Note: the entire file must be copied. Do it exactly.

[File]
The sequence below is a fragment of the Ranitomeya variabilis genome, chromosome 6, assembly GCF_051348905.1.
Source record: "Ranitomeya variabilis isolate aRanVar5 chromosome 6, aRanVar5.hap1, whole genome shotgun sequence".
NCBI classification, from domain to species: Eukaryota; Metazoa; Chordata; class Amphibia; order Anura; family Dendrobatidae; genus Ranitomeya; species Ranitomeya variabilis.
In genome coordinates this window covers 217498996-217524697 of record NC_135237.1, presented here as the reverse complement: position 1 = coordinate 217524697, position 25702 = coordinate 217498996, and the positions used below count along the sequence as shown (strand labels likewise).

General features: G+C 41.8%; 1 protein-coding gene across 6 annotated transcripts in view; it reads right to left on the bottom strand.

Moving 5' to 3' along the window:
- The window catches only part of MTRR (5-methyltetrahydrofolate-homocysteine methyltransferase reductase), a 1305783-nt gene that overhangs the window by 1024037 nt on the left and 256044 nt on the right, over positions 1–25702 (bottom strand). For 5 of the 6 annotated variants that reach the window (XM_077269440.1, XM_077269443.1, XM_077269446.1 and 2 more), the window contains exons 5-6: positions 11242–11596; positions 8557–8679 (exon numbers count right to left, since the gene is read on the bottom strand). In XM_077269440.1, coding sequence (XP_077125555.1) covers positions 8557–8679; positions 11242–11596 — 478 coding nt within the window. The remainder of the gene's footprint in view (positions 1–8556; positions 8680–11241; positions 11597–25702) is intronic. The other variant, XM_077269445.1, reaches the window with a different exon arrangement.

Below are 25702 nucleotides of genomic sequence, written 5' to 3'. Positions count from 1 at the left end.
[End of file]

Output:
The sequence below is a fragment of the Ranitomeya variabilis genome, chromosome 6, assembly GCF_051348905.1.
Source record: "Ranitomeya variabilis isolate aRanVar5 chromosome 6, aRanVar5.hap1, whole genome shotgun sequence".
NCBI classification, from domain to species: Eukaryota; Metazoa; Chordata; class Amphibia; order Anura; family Dendrobatidae; genus Ranitomeya; species Ranitomeya variabilis.
In genome coordinates this window covers 217498996-217524697 of record NC_135237.1, presented here as the reverse complement: position 1 = coordinate 217524697, position 25702 = coordinate 217498996, and the positions used below count along the sequence as shown (strand labels likewise).

General features: G+C 41.8%; 1 protein-coding gene across 6 annotated transcripts in view; it reads right to left on the bottom strand.

Moving 5' to 3' along the window:
- The window catches only part of MTRR (5-methyltetrahydrofolate-homocysteine methyltransferase reductase), a 1305783-nt gene that overhangs the window by 1024037 nt on the left and 256044 nt on the right, over positions 1–25702 (bottom strand). For 5 of the 6 annotated variants that reach the window (XM_077269440.1, XM_077269443.1, XM_077269446.1 and 2 more), the window contains exons 5-6: positions 11242–11596; positions 8557–8679 (exon numbers count right to left, since the gene is read on the bottom strand). In XM_077269440.1, coding sequence (XP_077125555.1) covers positions 8557–8679; positions 11242–11596 — 478 coding nt within the window. The remainder of the gene's footprint in view (positions 1–8556; positions 8680–11241; positions 11597–25702) is intronic. The other variant, XM_077269445.1, reaches the window with a different exon arrangement.

Below are 25702 nucleotides of genomic sequence, written 5' to 3'. Positions count from 1 at the left end.